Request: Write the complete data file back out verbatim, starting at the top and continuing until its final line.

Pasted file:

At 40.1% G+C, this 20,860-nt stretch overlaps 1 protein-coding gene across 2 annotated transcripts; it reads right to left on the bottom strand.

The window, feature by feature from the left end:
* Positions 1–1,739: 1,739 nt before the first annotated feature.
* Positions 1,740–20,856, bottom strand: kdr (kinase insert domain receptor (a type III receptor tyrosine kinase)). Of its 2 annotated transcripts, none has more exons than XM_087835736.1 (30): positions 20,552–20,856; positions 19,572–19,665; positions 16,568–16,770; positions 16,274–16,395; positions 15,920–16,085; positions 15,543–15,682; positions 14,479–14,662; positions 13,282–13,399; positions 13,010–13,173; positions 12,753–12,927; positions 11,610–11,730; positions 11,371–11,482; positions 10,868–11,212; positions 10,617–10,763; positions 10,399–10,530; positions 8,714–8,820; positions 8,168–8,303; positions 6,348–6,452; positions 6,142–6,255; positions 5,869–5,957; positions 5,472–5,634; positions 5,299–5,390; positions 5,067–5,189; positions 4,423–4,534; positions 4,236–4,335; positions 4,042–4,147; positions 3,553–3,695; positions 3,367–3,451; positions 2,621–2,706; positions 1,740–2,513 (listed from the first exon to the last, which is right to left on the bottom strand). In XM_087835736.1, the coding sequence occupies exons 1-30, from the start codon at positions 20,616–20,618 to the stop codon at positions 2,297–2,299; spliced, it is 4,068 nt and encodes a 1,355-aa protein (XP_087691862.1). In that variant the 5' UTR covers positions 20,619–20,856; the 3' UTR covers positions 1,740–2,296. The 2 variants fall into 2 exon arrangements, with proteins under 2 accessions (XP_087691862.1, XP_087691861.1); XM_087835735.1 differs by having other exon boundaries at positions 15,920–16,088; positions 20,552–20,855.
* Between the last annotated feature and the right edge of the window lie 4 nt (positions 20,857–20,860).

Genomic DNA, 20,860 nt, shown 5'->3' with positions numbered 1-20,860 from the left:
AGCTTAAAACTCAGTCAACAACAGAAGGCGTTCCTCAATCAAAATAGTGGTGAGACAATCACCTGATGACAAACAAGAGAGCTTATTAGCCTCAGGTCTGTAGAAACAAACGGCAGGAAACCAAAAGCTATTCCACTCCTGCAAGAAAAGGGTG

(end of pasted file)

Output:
At 40.1% G+C, this 20,860-nt stretch overlaps 1 protein-coding gene across 2 annotated transcripts; it reads right to left on the bottom strand.

The window, feature by feature from the left end:
* Positions 1–1,739: 1,739 nt before the first annotated feature.
* Positions 1,740–20,856, bottom strand: kdr (kinase insert domain receptor (a type III receptor tyrosine kinase)). Of its 2 annotated transcripts, none has more exons than XM_087835736.1 (30): positions 20,552–20,856; positions 19,572–19,665; positions 16,568–16,770; positions 16,274–16,395; positions 15,920–16,085; positions 15,543–15,682; positions 14,479–14,662; positions 13,282–13,399; positions 13,010–13,173; positions 12,753–12,927; positions 11,610–11,730; positions 11,371–11,482; positions 10,868–11,212; positions 10,617–10,763; positions 10,399–10,530; positions 8,714–8,820; positions 8,168–8,303; positions 6,348–6,452; positions 6,142–6,255; positions 5,869–5,957; positions 5,472–5,634; positions 5,299–5,390; positions 5,067–5,189; positions 4,423–4,534; positions 4,236–4,335; positions 4,042–4,147; positions 3,553–3,695; positions 3,367–3,451; positions 2,621–2,706; positions 1,740–2,513 (listed from the first exon to the last, which is right to left on the bottom strand). In XM_087835736.1, the coding sequence occupies exons 1-30, from the start codon at positions 20,616–20,618 to the stop codon at positions 2,297–2,299; spliced, it is 4,068 nt and encodes a 1,355-aa protein (XP_087691862.1). In that variant the 5' UTR covers positions 20,619–20,856; the 3' UTR covers positions 1,740–2,296. The 2 variants fall into 2 exon arrangements, with proteins under 2 accessions (XP_087691862.1, XP_087691861.1); XM_087835735.1 differs by having other exon boundaries at positions 15,920–16,088; positions 20,552–20,855.
* Between the last annotated feature and the right edge of the window lie 4 nt (positions 20,857–20,860).

Genomic DNA, 20,860 nt, shown 5'->3' with positions numbered 1-20,860 from the left:
AGCTTAAAACTCAGTCAACAACAGAAGGCGTTCCTCAATCAAAATAGTGGTGAGACAATCACCTGATGACAAACAAGAGAGCTTATTAGCCTCAGGTCTGTAGAAACAAACGGCAGGAAACCAAAAGCTATTCCACTCCTGCAAGAAAAGGGTG